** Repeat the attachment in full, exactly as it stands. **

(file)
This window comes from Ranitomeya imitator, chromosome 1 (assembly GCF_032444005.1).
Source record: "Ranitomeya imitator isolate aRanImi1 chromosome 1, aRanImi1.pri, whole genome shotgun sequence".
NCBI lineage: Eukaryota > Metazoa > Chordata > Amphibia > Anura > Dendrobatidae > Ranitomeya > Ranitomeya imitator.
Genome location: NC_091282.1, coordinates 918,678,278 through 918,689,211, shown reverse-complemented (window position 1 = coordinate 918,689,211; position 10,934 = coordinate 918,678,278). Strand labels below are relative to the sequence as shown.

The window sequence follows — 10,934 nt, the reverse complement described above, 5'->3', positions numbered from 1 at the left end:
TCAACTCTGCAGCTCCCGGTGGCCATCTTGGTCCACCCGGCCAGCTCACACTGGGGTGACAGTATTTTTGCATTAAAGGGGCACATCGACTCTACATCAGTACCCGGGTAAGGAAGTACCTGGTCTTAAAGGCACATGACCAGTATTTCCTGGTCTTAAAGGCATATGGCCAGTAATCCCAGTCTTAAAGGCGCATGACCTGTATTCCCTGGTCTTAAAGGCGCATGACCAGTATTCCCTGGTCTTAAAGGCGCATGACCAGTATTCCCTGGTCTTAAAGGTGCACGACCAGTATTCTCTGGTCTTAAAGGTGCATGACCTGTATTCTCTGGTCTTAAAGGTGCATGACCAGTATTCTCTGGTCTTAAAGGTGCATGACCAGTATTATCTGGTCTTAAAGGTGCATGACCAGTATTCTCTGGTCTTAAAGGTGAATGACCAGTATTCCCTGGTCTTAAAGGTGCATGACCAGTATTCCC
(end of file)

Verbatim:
This window comes from Ranitomeya imitator, chromosome 1 (assembly GCF_032444005.1).
Source record: "Ranitomeya imitator isolate aRanImi1 chromosome 1, aRanImi1.pri, whole genome shotgun sequence".
NCBI lineage: Eukaryota > Metazoa > Chordata > Amphibia > Anura > Dendrobatidae > Ranitomeya > Ranitomeya imitator.
Genome location: NC_091282.1, coordinates 918,678,278 through 918,689,211, shown reverse-complemented (window position 1 = coordinate 918,689,211; position 10,934 = coordinate 918,678,278). Strand labels below are relative to the sequence as shown.

The window sequence follows — 10,934 nt, the reverse complement described above, 5'->3', positions numbered from 1 at the left end:
TCAACTCTGCAGCTCCCGGTGGCCATCTTGGTCCACCCGGCCAGCTCACACTGGGGTGACAGTATTTTTGCATTAAAGGGGCACATCGACTCTACATCAGTACCCGGGTAAGGAAGTACCTGGTCTTAAAGGCACATGACCAGTATTTCCTGGTCTTAAAGGCATATGGCCAGTAATCCCAGTCTTAAAGGCGCATGACCTGTATTCCCTGGTCTTAAAGGCGCATGACCAGTATTCCCTGGTCTTAAAGGCGCATGACCAGTATTCCCTGGTCTTAAAGGTGCACGACCAGTATTCTCTGGTCTTAAAGGTGCATGACCTGTATTCTCTGGTCTTAAAGGTGCATGACCAGTATTCTCTGGTCTTAAAGGTGCATGACCAGTATTATCTGGTCTTAAAGGTGCATGACCAGTATTCTCTGGTCTTAAAGGTGAATGACCAGTATTCCCTGGTCTTAAAGGTGCATGACCAGTATTCCC